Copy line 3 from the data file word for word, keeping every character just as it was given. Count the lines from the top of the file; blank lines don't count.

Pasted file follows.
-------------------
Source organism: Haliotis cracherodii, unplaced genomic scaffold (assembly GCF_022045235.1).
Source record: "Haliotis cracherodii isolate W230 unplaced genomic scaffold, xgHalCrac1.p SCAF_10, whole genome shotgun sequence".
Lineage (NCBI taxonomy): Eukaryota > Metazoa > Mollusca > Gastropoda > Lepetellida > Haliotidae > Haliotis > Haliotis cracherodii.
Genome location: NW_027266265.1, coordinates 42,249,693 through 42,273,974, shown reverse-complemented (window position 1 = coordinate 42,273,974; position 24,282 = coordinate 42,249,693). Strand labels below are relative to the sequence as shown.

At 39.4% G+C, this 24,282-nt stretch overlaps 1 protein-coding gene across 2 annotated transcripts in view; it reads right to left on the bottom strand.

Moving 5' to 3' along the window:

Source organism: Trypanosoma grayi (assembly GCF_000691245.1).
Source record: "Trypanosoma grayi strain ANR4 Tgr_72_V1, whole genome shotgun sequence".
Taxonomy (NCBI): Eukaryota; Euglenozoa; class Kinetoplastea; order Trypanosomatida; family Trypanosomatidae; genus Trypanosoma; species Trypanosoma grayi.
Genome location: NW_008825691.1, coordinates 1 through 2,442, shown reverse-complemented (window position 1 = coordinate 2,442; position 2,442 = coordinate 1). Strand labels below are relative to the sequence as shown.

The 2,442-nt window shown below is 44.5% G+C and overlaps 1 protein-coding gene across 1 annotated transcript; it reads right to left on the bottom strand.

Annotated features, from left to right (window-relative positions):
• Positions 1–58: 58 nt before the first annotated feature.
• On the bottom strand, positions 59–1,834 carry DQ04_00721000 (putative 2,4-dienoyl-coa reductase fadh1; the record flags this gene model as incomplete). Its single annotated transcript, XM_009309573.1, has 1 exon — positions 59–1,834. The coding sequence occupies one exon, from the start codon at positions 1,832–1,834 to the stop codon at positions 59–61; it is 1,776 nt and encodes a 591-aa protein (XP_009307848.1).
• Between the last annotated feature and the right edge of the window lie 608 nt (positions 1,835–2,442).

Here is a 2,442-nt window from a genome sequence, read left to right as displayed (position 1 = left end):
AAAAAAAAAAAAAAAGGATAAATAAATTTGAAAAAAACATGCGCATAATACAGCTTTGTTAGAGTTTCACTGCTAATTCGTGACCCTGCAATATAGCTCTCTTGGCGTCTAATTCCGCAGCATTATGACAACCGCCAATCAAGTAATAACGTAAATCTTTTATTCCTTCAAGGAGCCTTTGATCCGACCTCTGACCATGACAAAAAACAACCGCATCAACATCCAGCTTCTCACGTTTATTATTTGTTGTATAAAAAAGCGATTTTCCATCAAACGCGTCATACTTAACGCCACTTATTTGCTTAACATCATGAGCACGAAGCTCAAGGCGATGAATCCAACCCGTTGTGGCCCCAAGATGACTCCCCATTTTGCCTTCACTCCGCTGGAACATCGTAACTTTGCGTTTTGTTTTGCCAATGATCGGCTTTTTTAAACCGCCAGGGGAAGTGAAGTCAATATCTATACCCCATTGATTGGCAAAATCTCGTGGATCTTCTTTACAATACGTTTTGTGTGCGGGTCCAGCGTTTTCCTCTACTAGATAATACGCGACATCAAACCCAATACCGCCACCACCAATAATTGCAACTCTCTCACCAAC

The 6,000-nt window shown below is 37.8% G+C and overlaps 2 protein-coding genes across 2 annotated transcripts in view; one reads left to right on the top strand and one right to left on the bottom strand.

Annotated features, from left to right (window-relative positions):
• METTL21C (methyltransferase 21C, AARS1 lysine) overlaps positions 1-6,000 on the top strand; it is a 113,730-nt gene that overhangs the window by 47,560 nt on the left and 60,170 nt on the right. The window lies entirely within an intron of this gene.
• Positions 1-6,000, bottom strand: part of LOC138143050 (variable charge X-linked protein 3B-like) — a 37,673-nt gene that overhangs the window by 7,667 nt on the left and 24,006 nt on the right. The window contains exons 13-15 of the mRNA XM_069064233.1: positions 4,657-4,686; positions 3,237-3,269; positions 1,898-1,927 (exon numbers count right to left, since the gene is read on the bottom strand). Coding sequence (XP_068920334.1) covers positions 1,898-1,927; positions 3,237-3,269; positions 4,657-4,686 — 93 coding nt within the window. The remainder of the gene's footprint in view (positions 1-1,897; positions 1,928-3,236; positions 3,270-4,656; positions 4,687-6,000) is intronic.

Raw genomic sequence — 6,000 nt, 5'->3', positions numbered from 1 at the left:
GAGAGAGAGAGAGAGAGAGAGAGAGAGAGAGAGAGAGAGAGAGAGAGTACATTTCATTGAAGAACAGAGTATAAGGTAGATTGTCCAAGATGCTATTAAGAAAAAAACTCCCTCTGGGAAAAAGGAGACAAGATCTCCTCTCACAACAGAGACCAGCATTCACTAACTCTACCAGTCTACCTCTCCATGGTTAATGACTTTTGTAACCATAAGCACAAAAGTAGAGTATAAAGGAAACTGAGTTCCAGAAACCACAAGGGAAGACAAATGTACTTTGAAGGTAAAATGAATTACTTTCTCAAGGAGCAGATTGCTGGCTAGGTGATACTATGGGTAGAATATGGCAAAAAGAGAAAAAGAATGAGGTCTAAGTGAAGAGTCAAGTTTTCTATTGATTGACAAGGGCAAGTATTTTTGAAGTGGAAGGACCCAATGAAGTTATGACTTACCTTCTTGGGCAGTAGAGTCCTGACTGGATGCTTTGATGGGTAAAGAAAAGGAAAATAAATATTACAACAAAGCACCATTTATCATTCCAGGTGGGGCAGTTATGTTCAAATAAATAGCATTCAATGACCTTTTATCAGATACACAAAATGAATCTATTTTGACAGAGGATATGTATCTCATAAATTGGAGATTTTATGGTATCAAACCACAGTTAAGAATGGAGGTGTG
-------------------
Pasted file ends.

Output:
Lineage (NCBI taxonomy): Eukaryota > Metazoa > Mollusca > Gastropoda > Lepetellida > Haliotidae > Haliotis > Haliotis cracherodii.